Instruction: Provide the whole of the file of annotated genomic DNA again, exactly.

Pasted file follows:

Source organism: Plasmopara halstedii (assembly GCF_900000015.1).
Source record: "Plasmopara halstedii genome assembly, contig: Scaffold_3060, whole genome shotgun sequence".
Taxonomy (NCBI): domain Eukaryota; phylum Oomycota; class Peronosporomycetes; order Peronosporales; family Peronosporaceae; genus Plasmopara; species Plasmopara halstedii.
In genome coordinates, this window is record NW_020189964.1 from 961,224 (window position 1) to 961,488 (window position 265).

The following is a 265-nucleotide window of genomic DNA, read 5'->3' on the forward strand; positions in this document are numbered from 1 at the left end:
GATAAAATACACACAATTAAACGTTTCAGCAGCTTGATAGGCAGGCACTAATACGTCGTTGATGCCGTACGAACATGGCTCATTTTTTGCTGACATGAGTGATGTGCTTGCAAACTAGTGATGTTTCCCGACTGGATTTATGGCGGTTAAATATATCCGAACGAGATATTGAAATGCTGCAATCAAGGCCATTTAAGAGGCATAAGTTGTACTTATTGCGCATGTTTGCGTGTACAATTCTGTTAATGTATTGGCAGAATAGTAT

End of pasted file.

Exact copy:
Source organism: Plasmopara halstedii (assembly GCF_900000015.1).
Source record: "Plasmopara halstedii genome assembly, contig: Scaffold_3060, whole genome shotgun sequence".
Taxonomy (NCBI): domain Eukaryota; phylum Oomycota; class Peronosporomycetes; order Peronosporales; family Peronosporaceae; genus Plasmopara; species Plasmopara halstedii.
In genome coordinates, this window is record NW_020189964.1 from 961,224 (window position 1) to 961,488 (window position 265).

The following is a 265-nucleotide window of genomic DNA, read 5'->3' on the forward strand; positions in this document are numbered from 1 at the left end:
GATAAAATACACACAATTAAACGTTTCAGCAGCTTGATAGGCAGGCACTAATACGTCGTTGATGCCGTACGAACATGGCTCATTTTTTGCTGACATGAGTGATGTGCTTGCAAACTAGTGATGTTTCCCGACTGGATTTATGGCGGTTAAATATATCCGAACGAGATATTGAAATGCTGCAATCAAGGCCATTTAAGAGGCATAAGTTGTACTTATTGCGCATGTTTGCGTGTACAATTCTGTTAATGTATTGGCAGAATAGTAT